Registered Nurse and Mindfulness Expert at Bupa UK
18 August 2016
If looking after your child feels like one more pressure in your stressed-out day, take a minute to stop and think. It may actually be the perfect moment to share the wonder of their world, and remind yourself that you’re actually a pretty good parent.
With the fast pace of today’s society, there are constant demands on our time. As a parent, there are lots of balls to keep up in the air; you’re juggling the needs of your child, helping them do well in school, and getting them to all their activities. All this alongside managing your other commitments – it can leave you feeling frazzled. Then you are bombarded with all sorts of information about how to be a perfect parent, which can leave you wondering: am I getting it right?
How mindfulness can help
When you’re feeling like this, mindfulness practices can give you opportunities to be kind to yourself, to slow down, to bring moment-to-moment awareness to your life. Mindfulness can support you in your parenting.
We can learn from our children, who naturally live in the moment. Mindfulness practices help us step out of our habitual behaviours and into the moment.
Here is an example. Imagine that you’re late for an appointment. You’re walking along in a rush and your child keeps on stopping to pick up a leaf, a stone or just to look at the wonder of a worm. Maybe you start to feel annoyed and you tell your child off for making you run even later for that meeting.
In a situation like this, mindfulness gives us opportunities to develop self-awareness. It allows us the space to notice our annoyance, to take a breath and to respond instead of reacting. Mindfulness reminds us that we have choices.
So here we go – these are my top tips for mindful parenting.
Pay attention. The first thing you can give a child is your full attention. Switch off the phone, turn off the laptop and be in the moment with your child. Hear what they have to say. See what they are doing. Get rid of the distractions, and share the time and space in the moment. Two minutes of full attention is worth more than 20 minutes of your time full of distractions.
Appreciate being ‘good enough’. Accept that you are a ‘good enough parent’. The perfect parent is a myth. This person does not exist. So cut yourself some slack, be kind to yourself, see how far you have come in the journey of parenting. Recognise your strengths and remember what you do well. Even Mary Poppins only got as far as ‘practically perfect in every way’ and she was happy with that.
Cultivate a beginner’s mind. See each moment as a new moment. The tantrum from yesterday is long forgotten in your child’s mind. See your child now, in this moment, and be present with what they are doing, saying and being. Just because it happened yesterday doesn’t mean it will happen today.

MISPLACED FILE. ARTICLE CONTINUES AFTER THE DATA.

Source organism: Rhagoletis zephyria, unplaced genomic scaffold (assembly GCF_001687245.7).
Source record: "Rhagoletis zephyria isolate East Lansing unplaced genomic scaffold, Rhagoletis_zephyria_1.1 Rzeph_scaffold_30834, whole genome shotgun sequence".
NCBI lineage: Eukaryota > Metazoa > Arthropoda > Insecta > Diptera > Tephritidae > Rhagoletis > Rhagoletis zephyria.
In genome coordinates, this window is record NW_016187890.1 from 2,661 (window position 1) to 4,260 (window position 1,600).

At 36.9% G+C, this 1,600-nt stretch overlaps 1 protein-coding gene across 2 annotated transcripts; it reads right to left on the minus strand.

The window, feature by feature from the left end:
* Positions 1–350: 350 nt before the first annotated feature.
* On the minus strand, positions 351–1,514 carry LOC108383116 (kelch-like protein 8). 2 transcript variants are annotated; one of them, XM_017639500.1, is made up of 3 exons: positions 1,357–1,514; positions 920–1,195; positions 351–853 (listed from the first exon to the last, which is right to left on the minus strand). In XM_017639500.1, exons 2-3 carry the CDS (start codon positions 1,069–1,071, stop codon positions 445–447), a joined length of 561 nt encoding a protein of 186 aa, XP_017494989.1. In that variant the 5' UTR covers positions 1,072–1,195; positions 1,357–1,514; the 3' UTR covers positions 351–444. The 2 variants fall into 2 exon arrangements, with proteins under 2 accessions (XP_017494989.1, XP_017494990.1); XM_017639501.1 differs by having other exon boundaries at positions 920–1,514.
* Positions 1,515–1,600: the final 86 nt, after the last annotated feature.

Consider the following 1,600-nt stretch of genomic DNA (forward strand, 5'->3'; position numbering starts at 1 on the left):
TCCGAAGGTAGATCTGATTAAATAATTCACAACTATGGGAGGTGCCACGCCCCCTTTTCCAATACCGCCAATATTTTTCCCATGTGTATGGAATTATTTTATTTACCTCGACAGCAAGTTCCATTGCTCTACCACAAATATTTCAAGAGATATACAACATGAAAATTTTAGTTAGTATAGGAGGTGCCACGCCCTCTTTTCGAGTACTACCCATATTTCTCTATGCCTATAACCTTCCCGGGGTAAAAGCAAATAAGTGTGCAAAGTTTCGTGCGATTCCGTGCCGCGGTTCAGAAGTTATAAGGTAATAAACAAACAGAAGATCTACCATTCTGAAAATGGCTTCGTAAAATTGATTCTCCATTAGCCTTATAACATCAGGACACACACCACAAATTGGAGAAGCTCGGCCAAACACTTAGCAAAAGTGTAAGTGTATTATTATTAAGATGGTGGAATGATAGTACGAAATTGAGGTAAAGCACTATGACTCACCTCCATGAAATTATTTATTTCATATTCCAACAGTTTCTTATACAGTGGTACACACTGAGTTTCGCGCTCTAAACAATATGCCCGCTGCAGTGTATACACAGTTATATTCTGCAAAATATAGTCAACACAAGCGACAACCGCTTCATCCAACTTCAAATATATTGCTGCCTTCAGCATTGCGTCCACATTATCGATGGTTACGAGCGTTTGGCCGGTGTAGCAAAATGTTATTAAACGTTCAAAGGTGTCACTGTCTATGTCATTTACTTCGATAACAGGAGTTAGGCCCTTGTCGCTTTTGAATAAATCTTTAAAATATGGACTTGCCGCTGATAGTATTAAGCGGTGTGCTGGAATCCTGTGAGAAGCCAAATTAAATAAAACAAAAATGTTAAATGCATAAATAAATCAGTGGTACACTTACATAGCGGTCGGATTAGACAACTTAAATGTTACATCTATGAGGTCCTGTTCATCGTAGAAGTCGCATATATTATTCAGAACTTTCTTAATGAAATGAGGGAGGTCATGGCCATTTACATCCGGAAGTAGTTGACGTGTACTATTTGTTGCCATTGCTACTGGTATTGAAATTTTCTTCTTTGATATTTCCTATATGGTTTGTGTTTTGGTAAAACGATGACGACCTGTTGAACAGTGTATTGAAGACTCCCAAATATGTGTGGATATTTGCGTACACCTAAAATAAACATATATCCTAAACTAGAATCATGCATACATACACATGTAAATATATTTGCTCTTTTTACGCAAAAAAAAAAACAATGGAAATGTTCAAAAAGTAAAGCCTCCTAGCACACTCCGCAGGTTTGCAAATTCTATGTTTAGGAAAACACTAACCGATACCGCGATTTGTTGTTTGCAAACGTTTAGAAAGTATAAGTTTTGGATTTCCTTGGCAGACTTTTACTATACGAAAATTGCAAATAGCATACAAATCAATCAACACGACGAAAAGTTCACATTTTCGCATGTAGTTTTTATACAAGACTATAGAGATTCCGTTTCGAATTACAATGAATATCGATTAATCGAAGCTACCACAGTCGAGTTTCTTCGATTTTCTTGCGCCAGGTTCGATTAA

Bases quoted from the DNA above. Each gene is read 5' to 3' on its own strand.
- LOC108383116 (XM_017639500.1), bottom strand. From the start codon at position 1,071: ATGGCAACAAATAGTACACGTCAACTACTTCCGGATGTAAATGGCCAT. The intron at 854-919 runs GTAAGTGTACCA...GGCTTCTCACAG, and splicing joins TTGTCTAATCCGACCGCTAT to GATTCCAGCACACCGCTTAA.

Let go of expectations. Leave aside right and wrong, should and ought. Forget the tantrum from yesterday. Look beyond the behaviour and see the child. Each moment with our children is a new moment, so let it unfold and embrace it.
Remember there is more right with you than wrong. That goes for your child too. We are all different, so stop making comparisons and embrace the beauty of the world that your child inhabits. See the wonder of the leaf, the stone and the worm. Remember how it felt to hold your child in your arms for the first time. Accept your child for who they are. Be kind to yourself, and accept yourself for who you are.
Do it together. Your day is already busy so don’t add more work for yourself. What activities can you do together? Instead of asking your children to brush their teeth over and over again, do it together mindfully. Eat meals together mindfully. Take a walk and enjoy the outdoors together. Slow down and bring moment-to-moment awareness into your daily activities.
Finally, please remember nothing stays the same. Change is inevitable and time moves on. Your child will leave you one day, so enjoy them here in this moment. Appreciate that perfect parenting is impossible, so remember to breathe and take mindful moments throughout the day. Realise that you have a choice about whether to react or respond. Try this when you feel irritated about that messy bedroom or when your five-year-old asks the same question over and over. Try it when your baby cries in the middle of the night… again... and you are feeling so tired and frustrated. The tidy room and the silences in the house, both day and night, are spaces for the future.
Mindfulness is a great way to nurture your mental health. Our health insurance allows you to skip GP referral in some cases, and speak straight to a consultant.
Registered Nurse and Mindfulness Expert at Bupa UK
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